Pelicans gather at Sand Lake
WHITE PELICANS (Pelevanus erythrorhynchos) dominated the waters of Sand Lake this past week. They got caught between snow, sleet, rain, wind and more snow events. Their best option was to wait out the weather until it improved. While scattered about the surface waters of Sand Lake, individuals and small groups of this majestic bird with a wingspan of eight to nine and one half feet, swam about to drive small fishes to the surface. When fish became vulnerable, the pelicans were quick to dash in, jab their heads and large bills into the water, and hopefully come up with a morsel of fish to swallow.
Mid week the pelicans were still waiting. Many were huddled on the island where they were somewhat sheltered from cold winds and air temperatures in the mid teens. Every trick in their bird book on how to conserve energy and stay warm was being employed for their benefit.
One cannot help but notice the large top side bill flange on a pelican. It is a seasonal temporary growth to indicate that this adult bird is in breeding condition. During other seasons, this flange will be absent. White pelicans will disperse throughout the great plains of North America to nest and raise their broods. They like to nest on isolated islands in freshwater lakes. Foraging for foods may take place as much as thirty miles distance from nest sites, so long distance travel is not a big issue with this species. Foods are typically small fish that inhabit shallow wetlands. These menu items are minnows, small carp, suckers, tadpoles, salamanders and crayfish.
While in full migration mode, look high in the sky as large flocks of white pelicans soar seemingly effortlessly in large spiraling circles. They are masters of thermals, winds and gliding to advance their journey. Flying pelicans could be described as precision graceful and just beautiful to watch. When landing on water, their glide is managed to the last second and then outstretched feet deploy to “water ski” to a stop. Takeoffs from water are quick after a few strong wing beats. That is the case in today’s image as this pelican quickly got airborne and proceeded to glide just above the surface of Sand Lake.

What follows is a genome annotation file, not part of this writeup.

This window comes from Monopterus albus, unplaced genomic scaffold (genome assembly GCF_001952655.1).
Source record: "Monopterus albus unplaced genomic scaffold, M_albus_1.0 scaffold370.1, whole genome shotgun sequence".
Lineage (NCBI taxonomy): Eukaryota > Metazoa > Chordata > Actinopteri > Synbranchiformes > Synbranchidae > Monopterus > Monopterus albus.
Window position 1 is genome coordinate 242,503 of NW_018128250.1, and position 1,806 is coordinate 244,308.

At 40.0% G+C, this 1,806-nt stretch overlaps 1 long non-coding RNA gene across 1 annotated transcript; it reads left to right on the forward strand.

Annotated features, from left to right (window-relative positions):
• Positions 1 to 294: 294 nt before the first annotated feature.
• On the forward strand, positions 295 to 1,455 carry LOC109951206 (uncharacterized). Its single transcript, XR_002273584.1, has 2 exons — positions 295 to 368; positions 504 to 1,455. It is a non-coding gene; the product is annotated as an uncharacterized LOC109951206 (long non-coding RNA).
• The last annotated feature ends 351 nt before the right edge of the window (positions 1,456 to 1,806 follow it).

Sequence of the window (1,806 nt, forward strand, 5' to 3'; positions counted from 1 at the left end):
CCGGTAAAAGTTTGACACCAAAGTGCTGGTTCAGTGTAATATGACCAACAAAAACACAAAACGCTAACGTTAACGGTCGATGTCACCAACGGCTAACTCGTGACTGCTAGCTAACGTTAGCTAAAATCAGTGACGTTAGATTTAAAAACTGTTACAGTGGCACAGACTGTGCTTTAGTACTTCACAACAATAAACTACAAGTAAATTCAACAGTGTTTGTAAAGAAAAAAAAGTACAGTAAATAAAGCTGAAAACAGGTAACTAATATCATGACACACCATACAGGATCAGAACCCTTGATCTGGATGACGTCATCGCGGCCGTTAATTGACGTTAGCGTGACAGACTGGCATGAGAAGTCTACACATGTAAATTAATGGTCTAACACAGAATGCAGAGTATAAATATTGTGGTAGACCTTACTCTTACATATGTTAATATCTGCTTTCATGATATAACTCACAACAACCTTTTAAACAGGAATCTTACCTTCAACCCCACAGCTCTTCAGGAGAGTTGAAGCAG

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Another Sand Lake visitor among the pelicans were hundreds of Double-crested Cormorants (Phalacrocorax auritus). This all dark feathered bird looks somewhat pre-historic. However, upon closer inspection, it does have color of yellow-orange facial skin. If it opens its mouth wide, the throat lining is bright blue. Fish are what it chases underwater with strong webbed feet pushing it. They also use their wings to propel its body toward its aquatic morsels. The beak of a cormorant is filled with small teeth that are designed to hold slippery fish. The tip of the bill has a hook to enable a first strike on a fish to hold on. Once that is accomplished, the fish is flipped to re-grasp it headfirst for swallowing. If successful in chasing fish, any nearby pelican will also take note and try to steal fish away from its competition.